XML Schema Regular Expressions - Basics

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The XML Schema language has its own regular expression syntax and specialized notation. It is very similar to the syntax used by Perl, but not sufficiently similar that you can plug in even a simple Perl regular expression and expect it to work as it would in a Perl script. The full syntax available for use in XML Schema 1.1 documents is defined in Appendix G of the W3C Standard: https://www.w3.org/TR/xmlschema11-2/

Data dictionary designers might encounter XML Schema regular expressions if they make use of the <pattern> option in defining their local attributes. Patterns are used by PDS to define some specific data types in the pds: core namespace, so label designers and creators may also encounter them in schema files while investigating validation failures.

What follows is not an exhaustive guide to regular expressions in XML Schema. Rather, it is a quick review of the features most likely to be encountered in the pds: schema or to be useful to dictionary writers. It also assumes you already have familiarity with regular expressions in some other context. More complete descriptions are readily available on the web, should you wish to delve deeper.

This is also aimed at PDS data preparers and users, so it assumes that the patterns are being developed for use in constraining and validating PDS4 label attributes.

Before You Even Start

Here are a couple things you should be aware of to start:

  • All regular expressions in XML Schema are anchored to both the beginning and ending of the string being compared. So all patterns must match the first character and all characters through to the end of the input string in order to be considered successful. The standard anchor characters (^ and $) will cause failures or syntax errors if you try to use them as anchors.
  • When defining patterns, do not enclose them in delimiters. So if you are trying to define a <pattern> facet for a data type in your local dictionary, do this:
not this:

The Usual

These points should be familiar from using regular expressions in other contexts:

  • Single characters match themselves literally unless they are special characters.
  • Character classes are defined using '[]'. The hyphen ('-') can be used to indicate a range and the carat ('^') negates the class if it is the first character in the class.
  • The wildcard character '.' matches any single character.
  • The quantifier character '?' means "zero or one time"; '*' means "zero or more times"; '+' means "one or more times".
  • The quantifier expression "{n}" means "exactly n times; "{n,}" means "n or more times"; "{n,m}" means "at least n but not more than m times".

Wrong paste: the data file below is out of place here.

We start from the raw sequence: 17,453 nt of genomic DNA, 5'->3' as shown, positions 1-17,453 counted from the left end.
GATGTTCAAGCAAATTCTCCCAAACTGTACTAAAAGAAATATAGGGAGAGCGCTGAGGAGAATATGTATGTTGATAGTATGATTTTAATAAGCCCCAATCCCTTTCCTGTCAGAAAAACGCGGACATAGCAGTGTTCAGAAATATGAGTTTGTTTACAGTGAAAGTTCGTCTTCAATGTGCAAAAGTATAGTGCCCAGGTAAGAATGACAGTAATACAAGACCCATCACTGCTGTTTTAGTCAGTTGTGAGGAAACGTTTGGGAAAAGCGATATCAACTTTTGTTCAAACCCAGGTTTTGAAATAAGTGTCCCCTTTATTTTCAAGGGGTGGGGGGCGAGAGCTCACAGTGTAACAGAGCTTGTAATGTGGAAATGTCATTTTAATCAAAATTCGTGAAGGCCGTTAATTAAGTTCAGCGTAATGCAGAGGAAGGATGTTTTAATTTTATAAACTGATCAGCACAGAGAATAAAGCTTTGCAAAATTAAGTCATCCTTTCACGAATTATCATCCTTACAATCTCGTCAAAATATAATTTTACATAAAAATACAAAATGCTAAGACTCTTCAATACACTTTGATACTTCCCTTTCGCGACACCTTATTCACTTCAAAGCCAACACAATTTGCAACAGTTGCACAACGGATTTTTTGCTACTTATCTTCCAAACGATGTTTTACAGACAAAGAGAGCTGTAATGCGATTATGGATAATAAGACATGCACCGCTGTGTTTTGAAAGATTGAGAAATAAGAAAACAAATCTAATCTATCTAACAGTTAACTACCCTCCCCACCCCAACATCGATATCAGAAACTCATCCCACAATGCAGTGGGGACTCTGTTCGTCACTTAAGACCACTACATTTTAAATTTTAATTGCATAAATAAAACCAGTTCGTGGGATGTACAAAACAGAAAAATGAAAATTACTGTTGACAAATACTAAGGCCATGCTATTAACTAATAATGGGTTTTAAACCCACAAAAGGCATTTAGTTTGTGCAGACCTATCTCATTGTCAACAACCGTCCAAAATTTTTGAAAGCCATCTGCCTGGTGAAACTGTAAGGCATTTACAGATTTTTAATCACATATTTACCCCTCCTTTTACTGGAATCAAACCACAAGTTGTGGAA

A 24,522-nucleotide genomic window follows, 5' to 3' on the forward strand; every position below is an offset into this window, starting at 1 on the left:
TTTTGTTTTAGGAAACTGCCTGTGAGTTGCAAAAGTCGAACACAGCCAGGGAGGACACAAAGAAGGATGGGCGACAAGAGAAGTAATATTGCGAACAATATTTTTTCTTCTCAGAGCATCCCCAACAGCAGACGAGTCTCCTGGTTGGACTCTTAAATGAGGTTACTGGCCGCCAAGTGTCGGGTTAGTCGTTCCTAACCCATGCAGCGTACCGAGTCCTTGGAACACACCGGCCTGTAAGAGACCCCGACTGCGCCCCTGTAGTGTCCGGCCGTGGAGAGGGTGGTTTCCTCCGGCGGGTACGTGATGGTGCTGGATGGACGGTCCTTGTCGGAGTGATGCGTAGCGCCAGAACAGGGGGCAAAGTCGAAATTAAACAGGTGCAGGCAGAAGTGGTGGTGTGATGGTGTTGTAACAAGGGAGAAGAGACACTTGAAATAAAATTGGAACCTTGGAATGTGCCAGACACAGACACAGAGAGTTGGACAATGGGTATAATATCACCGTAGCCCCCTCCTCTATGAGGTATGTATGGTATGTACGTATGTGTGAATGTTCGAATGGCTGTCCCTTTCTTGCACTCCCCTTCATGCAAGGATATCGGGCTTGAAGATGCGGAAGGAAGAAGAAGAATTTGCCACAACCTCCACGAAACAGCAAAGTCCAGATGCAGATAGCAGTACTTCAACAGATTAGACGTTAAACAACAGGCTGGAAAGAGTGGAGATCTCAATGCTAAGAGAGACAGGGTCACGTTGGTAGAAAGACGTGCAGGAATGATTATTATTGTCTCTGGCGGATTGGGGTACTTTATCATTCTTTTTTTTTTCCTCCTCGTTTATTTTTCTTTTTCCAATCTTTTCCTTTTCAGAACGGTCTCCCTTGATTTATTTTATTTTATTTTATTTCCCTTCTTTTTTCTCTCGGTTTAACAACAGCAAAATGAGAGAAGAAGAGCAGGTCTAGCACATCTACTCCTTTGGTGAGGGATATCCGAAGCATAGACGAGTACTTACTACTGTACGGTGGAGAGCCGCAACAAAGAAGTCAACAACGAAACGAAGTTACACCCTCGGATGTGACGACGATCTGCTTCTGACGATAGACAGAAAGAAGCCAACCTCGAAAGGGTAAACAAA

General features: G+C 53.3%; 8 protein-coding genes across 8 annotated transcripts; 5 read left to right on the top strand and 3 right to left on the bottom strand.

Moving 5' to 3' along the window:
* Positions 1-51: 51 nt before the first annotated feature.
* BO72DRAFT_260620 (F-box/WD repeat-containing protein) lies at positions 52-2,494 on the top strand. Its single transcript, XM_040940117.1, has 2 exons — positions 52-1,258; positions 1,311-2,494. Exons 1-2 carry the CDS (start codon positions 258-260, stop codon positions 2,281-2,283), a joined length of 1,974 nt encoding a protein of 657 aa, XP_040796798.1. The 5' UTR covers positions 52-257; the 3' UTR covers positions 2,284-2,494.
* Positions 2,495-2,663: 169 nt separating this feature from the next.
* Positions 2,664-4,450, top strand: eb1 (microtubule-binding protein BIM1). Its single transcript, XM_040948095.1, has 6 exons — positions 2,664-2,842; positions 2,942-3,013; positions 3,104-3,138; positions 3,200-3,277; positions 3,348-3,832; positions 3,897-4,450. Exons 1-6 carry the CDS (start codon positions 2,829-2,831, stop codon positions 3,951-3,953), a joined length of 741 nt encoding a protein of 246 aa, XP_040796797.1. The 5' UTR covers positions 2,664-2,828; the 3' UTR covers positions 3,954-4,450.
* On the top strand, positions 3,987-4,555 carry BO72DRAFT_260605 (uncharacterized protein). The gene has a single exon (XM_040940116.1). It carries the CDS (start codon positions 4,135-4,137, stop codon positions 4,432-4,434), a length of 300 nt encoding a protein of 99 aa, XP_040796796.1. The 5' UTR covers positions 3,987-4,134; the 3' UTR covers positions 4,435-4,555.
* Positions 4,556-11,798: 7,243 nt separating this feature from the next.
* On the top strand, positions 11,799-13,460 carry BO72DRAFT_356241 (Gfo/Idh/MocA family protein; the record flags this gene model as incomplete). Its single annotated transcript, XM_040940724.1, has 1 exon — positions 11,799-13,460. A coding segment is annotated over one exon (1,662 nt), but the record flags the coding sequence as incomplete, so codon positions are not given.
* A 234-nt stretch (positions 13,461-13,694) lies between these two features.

• Parentheses ('()') can be used to group.
  • A vertical bar indicates alternation between two patterns. The pattern abc|def matches either abc or def, but not abdef. The pattern ab(c|d)ef matches abdef, but not abc or def.
  • The escape character is '\'.
  • A space character is taken as literal - that is, it matches exactly one space character

In XML Schema

The following conventions are not necessarily specific to XML Schema regular expression syntax, but they are not quite as universal as the preceding conventions.

Character Entities

The XML Schema character entities &lt;, &gt;, &amp;, &apos;, and &quot; can be used to match the characters they represent (<, >, &, ', and ", respectively). So if you need to check for a value that must contain an ampersand, you can use a pattern like this:


This will match either the character '&', or the entity reference '&amp;' - whichever appears in your label. (The .* at the beginning and end of the pattern ignores everything that might be around the desired ampersand.)

Character References

XML character references will also be matched as the character they correspond to. Character references begin with "&#" followed by a decimal number and a semicolon (';'), or "&#x" followed by a hexadecimal number and a semicolon. The number part corresponds to the Unicode code point for the character. So the character reference for a blank space, for example, is "&#x20;". Either an explicit blank or the character reference will be matched, so these two patterns are equivalent:

<pattern>Hello World</pattern>

and both will match either "Hello World" or "Hello&#x20;World" in your XML label.

Escape Sequences

These sequences match one character of the type indicated: